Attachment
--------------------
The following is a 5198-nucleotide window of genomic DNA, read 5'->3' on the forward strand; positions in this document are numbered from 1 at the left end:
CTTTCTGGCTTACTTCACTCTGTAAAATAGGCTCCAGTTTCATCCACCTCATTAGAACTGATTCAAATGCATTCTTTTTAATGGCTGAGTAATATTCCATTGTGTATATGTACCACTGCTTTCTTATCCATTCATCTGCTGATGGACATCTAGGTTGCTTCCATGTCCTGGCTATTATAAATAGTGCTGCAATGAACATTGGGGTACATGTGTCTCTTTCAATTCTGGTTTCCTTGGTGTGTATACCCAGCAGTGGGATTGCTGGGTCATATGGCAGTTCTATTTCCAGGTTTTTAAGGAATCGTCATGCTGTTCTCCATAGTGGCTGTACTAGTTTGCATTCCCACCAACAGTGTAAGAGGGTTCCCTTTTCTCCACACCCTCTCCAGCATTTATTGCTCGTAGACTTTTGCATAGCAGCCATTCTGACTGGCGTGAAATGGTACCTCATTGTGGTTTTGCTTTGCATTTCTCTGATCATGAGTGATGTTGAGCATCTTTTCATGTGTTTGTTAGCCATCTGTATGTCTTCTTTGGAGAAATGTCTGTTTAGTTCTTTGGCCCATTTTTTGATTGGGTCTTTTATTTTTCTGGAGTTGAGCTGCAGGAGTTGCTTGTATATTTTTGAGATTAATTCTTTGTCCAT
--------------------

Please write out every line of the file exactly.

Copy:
The following is a 5198-nucleotide window of genomic DNA, read 5'->3' on the forward strand; positions in this document are numbered from 1 at the left end:
CTTTCTGGCTTACTTCACTCTGTAAAATAGGCTCCAGTTTCATCCACCTCATTAGAACTGATTCAAATGCATTCTTTTTAATGGCTGAGTAATATTCCATTGTGTATATGTACCACTGCTTTCTTATCCATTCATCTGCTGATGGACATCTAGGTTGCTTCCATGTCCTGGCTATTATAAATAGTGCTGCAATGAACATTGGGGTACATGTGTCTCTTTCAATTCTGGTTTCCTTGGTGTGTATACCCAGCAGTGGGATTGCTGGGTCATATGGCAGTTCTATTTCCAGGTTTTTAAGGAATCGTCATGCTGTTCTCCATAGTGGCTGTACTAGTTTGCATTCCCACCAACAGTGTAAGAGGGTTCCCTTTTCTCCACACCCTCTCCAGCATTTATTGCTCGTAGACTTTTGCATAGCAGCCATTCTGACTGGCGTGAAATGGTACCTCATTGTGGTTTTGCTTTGCATTTCTCTGATCATGAGTGATGTTGAGCATCTTTTCATGTGTTTGTTAGCCATCTGTATGTCTTCTTTGGAGAAATGTCTGTTTAGTTCTTTGGCCCATTTTTTGATTGGGTCTTTTATTTTTCTGGAGTTGAGCTGCAGGAGTTGCTTGTATATTTTTGAGATTAATTCTTTGTCCAT